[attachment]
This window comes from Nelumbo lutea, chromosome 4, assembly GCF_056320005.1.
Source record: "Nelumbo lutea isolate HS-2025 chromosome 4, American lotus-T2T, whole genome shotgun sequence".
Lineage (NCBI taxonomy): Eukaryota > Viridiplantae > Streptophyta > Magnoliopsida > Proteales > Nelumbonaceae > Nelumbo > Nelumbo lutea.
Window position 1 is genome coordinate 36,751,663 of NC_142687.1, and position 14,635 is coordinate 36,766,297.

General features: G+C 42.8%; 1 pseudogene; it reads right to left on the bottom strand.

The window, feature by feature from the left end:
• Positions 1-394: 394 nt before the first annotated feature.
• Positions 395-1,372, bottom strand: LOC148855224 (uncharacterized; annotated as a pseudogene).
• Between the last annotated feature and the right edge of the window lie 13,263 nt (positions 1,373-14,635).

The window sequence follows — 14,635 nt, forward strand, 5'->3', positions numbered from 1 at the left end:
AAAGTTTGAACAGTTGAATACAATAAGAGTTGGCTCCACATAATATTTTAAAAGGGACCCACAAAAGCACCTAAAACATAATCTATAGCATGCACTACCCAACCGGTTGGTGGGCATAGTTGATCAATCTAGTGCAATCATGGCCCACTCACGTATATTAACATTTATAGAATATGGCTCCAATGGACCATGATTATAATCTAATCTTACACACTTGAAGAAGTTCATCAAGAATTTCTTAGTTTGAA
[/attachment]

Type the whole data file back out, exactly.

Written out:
This window comes from Nelumbo lutea, chromosome 4, assembly GCF_056320005.1.
Source record: "Nelumbo lutea isolate HS-2025 chromosome 4, American lotus-T2T, whole genome shotgun sequence".
Lineage (NCBI taxonomy): Eukaryota > Viridiplantae > Streptophyta > Magnoliopsida > Proteales > Nelumbonaceae > Nelumbo > Nelumbo lutea.
Window position 1 is genome coordinate 36,751,663 of NC_142687.1, and position 14,635 is coordinate 36,766,297.

General features: G+C 42.8%; 1 pseudogene; it reads right to left on the bottom strand.

The window, feature by feature from the left end:
• Positions 1-394: 394 nt before the first annotated feature.
• Positions 395-1,372, bottom strand: LOC148855224 (uncharacterized; annotated as a pseudogene).
• Between the last annotated feature and the right edge of the window lie 13,263 nt (positions 1,373-14,635).

The window sequence follows — 14,635 nt, forward strand, 5'->3', positions numbered from 1 at the left end:
AAAGTTTGAACAGTTGAATACAATAAGAGTTGGCTCCACATAATATTTTAAAAGGGACCCACAAAAGCACCTAAAACATAATCTATAGCATGCACTACCCAACCGGTTGGTGGGCATAGTTGATCAATCTAGTGCAATCATGGCCCACTCACGTATATTAACATTTATAGAATATGGCTCCAATGGACCATGATTATAATCTAATCTTACACACTTGAAGAAGTTCATCAAGAATTTCTTAGTTTGAA